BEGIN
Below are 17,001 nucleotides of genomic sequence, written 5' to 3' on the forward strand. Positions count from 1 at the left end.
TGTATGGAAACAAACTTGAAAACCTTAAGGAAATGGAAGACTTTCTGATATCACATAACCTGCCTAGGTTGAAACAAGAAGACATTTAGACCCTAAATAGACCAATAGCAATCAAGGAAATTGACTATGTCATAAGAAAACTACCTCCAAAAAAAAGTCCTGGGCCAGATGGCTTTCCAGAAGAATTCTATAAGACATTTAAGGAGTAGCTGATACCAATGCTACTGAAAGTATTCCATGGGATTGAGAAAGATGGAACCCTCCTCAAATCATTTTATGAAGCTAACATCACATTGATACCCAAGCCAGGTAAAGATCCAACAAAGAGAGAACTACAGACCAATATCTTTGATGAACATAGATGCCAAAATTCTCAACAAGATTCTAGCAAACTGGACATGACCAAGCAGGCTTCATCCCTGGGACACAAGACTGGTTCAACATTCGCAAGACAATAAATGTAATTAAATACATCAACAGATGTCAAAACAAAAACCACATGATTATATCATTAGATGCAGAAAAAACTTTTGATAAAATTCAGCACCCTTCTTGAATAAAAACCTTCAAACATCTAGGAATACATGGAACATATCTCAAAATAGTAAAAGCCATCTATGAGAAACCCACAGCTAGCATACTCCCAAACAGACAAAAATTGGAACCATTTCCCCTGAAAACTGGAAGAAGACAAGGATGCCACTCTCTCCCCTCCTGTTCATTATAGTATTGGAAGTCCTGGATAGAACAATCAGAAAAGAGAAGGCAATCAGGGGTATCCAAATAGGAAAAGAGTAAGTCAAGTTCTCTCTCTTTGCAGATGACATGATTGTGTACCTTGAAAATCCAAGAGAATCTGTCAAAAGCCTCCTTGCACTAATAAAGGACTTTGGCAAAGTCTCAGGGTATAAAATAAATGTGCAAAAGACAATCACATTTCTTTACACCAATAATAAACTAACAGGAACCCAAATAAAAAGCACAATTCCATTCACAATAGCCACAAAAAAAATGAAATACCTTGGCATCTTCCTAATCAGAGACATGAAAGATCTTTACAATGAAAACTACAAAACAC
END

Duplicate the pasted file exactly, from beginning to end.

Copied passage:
Below are 17,001 nucleotides of genomic sequence, written 5' to 3' on the forward strand. Positions count from 1 at the left end.
TGTATGGAAACAAACTTGAAAACCTTAAGGAAATGGAAGACTTTCTGATATCACATAACCTGCCTAGGTTGAAACAAGAAGACATTTAGACCCTAAATAGACCAATAGCAATCAAGGAAATTGACTATGTCATAAGAAAACTACCTCCAAAAAAAAGTCCTGGGCCAGATGGCTTTCCAGAAGAATTCTATAAGACATTTAAGGAGTAGCTGATACCAATGCTACTGAAAGTATTCCATGGGATTGAGAAAGATGGAACCCTCCTCAAATCATTTTATGAAGCTAACATCACATTGATACCCAAGCCAGGTAAAGATCCAACAAAGAGAGAACTACAGACCAATATCTTTGATGAACATAGATGCCAAAATTCTCAACAAGATTCTAGCAAACTGGACATGACCAAGCAGGCTTCATCCCTGGGACACAAGACTGGTTCAACATTCGCAAGACAATAAATGTAATTAAATACATCAACAGATGTCAAAACAAAAACCACATGATTATATCATTAGATGCAGAAAAAACTTTTGATAAAATTCAGCACCCTTCTTGAATAAAAACCTTCAAACATCTAGGAATACATGGAACATATCTCAAAATAGTAAAAGCCATCTATGAGAAACCCACAGCTAGCATACTCCCAAACAGACAAAAATTGGAACCATTTCCCCTGAAAACTGGAAGAAGACAAGGATGCCACTCTCTCCCCTCCTGTTCATTATAGTATTGGAAGTCCTGGATAGAACAATCAGAAAAGAGAAGGCAATCAGGGGTATCCAAATAGGAAAAGAGTAAGTCAAGTTCTCTCTCTTTGCAGATGACATGATTGTGTACCTTGAAAATCCAAGAGAATCTGTCAAAAGCCTCCTTGCACTAATAAAGGACTTTGGCAAAGTCTCAGGGTATAAAATAAATGTGCAAAAGACAATCACATTTCTTTACACCAATAATAAACTAACAGGAACCCAAATAAAAAGCACAATTCCATTCACAATAGCCACAAAAAAAATGAAATACCTTGGCATCTTCCTAATCAGAGACATGAAAGATCTTTACAATGAAAACTACAAAACAC